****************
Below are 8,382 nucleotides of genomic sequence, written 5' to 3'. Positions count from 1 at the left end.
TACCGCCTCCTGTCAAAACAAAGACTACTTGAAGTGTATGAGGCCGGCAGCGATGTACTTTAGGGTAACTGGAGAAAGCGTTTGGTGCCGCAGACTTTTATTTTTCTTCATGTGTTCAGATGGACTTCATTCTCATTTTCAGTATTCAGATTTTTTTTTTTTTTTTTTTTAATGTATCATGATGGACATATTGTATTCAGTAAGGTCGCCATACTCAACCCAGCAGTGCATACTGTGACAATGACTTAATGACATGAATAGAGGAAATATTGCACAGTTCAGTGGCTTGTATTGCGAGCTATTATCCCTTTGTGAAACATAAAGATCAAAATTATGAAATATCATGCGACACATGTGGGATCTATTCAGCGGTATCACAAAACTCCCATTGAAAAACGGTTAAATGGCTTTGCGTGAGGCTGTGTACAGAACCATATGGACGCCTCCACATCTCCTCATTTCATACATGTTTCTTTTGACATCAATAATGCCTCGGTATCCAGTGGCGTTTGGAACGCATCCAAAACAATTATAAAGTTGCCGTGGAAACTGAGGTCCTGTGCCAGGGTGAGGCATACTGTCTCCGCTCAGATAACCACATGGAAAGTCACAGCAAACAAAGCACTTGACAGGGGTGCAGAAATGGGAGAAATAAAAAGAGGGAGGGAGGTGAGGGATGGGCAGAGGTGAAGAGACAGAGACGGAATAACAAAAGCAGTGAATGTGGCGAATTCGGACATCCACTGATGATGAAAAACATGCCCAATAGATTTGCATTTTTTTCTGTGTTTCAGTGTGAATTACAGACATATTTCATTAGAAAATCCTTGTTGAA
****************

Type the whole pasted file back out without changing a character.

Below are 8,382 nucleotides of genomic sequence, written 5' to 3'. Positions count from 1 at the left end.
TACCGCCTCCTGTCAAAACAAAGACTACTTGAAGTGTATGAGGCCGGCAGCGATGTACTTTAGGGTAACTGGAGAAAGCGTTTGGTGCCGCAGACTTTTATTTTTCTTCATGTGTTCAGATGGACTTCATTCTCATTTTCAGTATTCAGATTTTTTTTTTTTTTTTTTTTAATGTATCATGATGGACATATTGTATTCAGTAAGGTCGCCATACTCAACCCAGCAGTGCATACTGTGACAATGACTTAATGACATGAATAGAGGAAATATTGCACAGTTCAGTGGCTTGTATTGCGAGCTATTATCCCTTTGTGAAACATAAAGATCAAAATTATGAAATATCATGCGACACATGTGGGATCTATTCAGCGGTATCACAAAACTCCCATTGAAAAACGGTTAAATGGCTTTGCGTGAGGCTGTGTACAGAACCATATGGACGCCTCCACATCTCCTCATTTCATACATGTTTCTTTTGACATCAATAATGCCTCGGTATCCAGTGGCGTTTGGAACGCATCCAAAACAATTATAAAGTTGCCGTGGAAACTGAGGTCCTGTGCCAGGGTGAGGCATACTGTCTCCGCTCAGATAACCACATGGAAAGTCACAGCAAACAAAGCACTTGACAGGGGTGCAGAAATGGGAGAAATAAAAAGAGGGAGGGAGGTGAGGGATGGGCAGAGGTGAAGAGACAGAGACGGAATAACAAAAGCAGTGAATGTGGCGAATTCGGACATCCACTGATGATGAAAAACATGCCCAATAGATTTGCATTTTTTTCTGTGTTTCAGTGTGAATTACAGACATATTTCATTAGAAAATCCTTGTTGAA